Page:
By Peyton Rodgers ’20
Whether you’re searching for a sport to play, a craft to make, a space to relax and meditate, or a club focused on educating about a specific topic, UNC Asheville has a club for all your interests and desires. Not sure where to start? Here are some of our unique and exciting clubs created to make your Bulldog experience even more than you hoped for.
Brazilian Jiu Jitsu
Brazilian Jiu Jitsu, a martial arts practice, is a great way to challenge yourself while competing in tournaments with your teammates.
Whether you’re here for competition or just some fun exercise, in each practice you’ll engage in a lesson about a new technique and submission. After each lesson, you and a partner will practice what you’ve learned through a drill along with moves you have learned in previous lessons.
“First off it’s a martial art, but second it’s like a grappling martial art,” said 2018-19 president Chris Schweitzer Schweitzer said. “In Jiu Jitsu there’s no striking, we don’t punch, we don’t kick and a lot of it takes place on the ground.”
Schweitzer says the physical fitness of the opponent doesn’t matter when competing in Brazilian Jiu Jitsu.
“It’s not like the dude who benches most at the gym is going to regularly beat everyone in the room. You have to deal with what you know,” Schweitzer said.
Avery Waters, vice president of the Brazilian Jiu Jitsu club, likes that he never stops learning at practices.
“I think the part I like about it is that I came from playing high school sports, so it’s a way that I can still compete, but it’s still very relaxed and fun,” Waters said. “I’m always learning something.”
Many of the teammates appreciate that the sport is both mentally and physically challenging.
Brazilian Jiu Jitsu meets throughout the week and attends at least one tournament every semester in various locations.
Lisette Gallaher and Nina Hendrickson, who both graduated in May, were the 2018-19 co-presidents of UNC Asheville’s Mindfulness Club. The club focuses on promoting a healthy mind and body while taking on daily challenges.
Club meetings are once a week and consist of a multitude of different activities that help focus on keeping a healthy mind through, what may be for some people, a chaotic life.
“It’s not the same thing every week,” said Lydia Senghas, another recent graduate who majored in anthropology. “We’re trying to bring attention to present moment awareness, but we use different methods every week like creating mandalas out of flower petals, or a lot of art-based activities like going for a walk or having a discussion about technology. Sometimes it’s totally across the board.”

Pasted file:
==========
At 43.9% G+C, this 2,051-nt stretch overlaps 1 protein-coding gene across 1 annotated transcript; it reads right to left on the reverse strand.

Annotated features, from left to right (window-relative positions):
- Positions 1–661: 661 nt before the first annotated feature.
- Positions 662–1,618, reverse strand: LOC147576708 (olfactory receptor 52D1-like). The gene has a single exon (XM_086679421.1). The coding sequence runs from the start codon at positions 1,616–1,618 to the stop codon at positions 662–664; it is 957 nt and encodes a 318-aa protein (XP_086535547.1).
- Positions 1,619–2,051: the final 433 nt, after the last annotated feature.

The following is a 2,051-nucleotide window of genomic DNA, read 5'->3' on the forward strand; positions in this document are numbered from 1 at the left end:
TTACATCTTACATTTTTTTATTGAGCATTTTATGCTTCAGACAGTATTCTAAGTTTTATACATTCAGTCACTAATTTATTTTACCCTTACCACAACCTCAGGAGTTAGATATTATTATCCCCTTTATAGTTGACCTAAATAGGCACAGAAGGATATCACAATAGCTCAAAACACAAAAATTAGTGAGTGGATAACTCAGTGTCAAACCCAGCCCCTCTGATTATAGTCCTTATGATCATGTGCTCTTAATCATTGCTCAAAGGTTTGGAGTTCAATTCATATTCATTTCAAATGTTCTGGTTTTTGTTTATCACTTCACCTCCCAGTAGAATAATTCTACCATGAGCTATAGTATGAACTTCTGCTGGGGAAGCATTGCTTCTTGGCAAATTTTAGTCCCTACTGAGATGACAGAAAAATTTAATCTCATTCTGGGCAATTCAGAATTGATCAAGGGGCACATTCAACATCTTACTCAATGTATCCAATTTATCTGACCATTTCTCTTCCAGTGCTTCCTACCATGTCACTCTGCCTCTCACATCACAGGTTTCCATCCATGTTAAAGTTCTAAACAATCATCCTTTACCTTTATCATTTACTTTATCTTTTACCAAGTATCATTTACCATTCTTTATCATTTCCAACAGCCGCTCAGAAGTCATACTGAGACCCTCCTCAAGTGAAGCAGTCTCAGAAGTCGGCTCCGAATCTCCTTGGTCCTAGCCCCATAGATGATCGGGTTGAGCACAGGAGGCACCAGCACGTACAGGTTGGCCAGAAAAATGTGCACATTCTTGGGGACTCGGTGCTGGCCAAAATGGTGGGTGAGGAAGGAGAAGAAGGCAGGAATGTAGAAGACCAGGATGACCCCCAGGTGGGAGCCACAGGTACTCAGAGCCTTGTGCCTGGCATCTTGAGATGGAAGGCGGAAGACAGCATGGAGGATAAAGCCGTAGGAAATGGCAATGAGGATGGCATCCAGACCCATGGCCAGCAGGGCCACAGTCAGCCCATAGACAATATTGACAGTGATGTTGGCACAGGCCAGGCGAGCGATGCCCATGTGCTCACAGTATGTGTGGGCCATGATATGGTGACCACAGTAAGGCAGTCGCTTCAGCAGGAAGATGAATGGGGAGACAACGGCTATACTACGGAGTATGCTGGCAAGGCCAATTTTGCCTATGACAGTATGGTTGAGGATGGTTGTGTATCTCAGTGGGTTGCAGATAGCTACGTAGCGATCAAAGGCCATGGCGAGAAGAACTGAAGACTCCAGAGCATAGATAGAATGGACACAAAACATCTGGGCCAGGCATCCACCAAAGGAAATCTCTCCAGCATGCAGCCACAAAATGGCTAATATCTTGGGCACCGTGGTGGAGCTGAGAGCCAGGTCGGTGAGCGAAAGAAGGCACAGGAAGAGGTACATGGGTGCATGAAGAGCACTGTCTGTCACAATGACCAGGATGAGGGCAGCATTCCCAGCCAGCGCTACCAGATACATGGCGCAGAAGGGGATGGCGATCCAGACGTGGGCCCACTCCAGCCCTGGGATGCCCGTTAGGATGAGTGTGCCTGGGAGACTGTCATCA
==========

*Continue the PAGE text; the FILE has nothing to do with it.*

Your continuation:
The club’s uniqueness starts with the people who attend the meetings. With each individual coming from a different background, they all have something special to contribute each meeting.
“What I think is unique about our groups are the individuals that make up the group,” said Senghas. “We’re all coming from really different disciplines on campus, we all have different majors which is really interesting because a totally different person will lead each week bringing their strength to the table. Whether it’s meditation or a discussion-based topic or an activity, we do a lot of things.”
Colleen Koehler, a senior psychology student, said she hopes the club meetings are a safe space for many students.
“I want people to come and discover something about themselves,” Koehler said. “Sometimes, not every time but sometimes, there can be a lot of vulnerability that comes out and makes a connection about things that usually aren’t talked about, which I think is really cool on a campus setting while experiencing a lot of classes…. I think that’s a cool revolution.”
Ultimate Frisbee- Women’s
When describing what Ultimate Frisbee is, Kat Schubert, 2018-19 captain of the women’s Ultimate Frisbee team, felt only one word was necessary: eclectic.
“One of the defining features of Ultimate is a concept called ‘spirit of the game,’” Schubert said. “It’s essentially being competitive while at the same time still not having competition to the point of ruining the enjoyment of the game.”
The spirit of the game is especially important because the players are their own referees, Schubert said.
“Because the game is self-officiated, without some moral guideline it can be really easy to drive to the point of being unreasonable and not having fun anymore,” she explained. “And if you’re not having fun, what are you doing?”
Each practice consists of a warm-up, drills, an introduction to a new technique and then a few extra drills to work on what you’ve learned at practice.
Schubert enjoys the experience that comes with Ultimate Frisbee tournaments and the opportunity it gives the team to grow in their relationships with each other.
“Practicing is all well and good and is where we build foundation, but tournaments are where you really come together as a team. It’s where you get to know each other and develop some chemistry; it’s when you find out who you really are as a team,” Schubert said. “There’s so much time for team bonding, both on and off the field, but it’s a growth opportunity like nothing else.”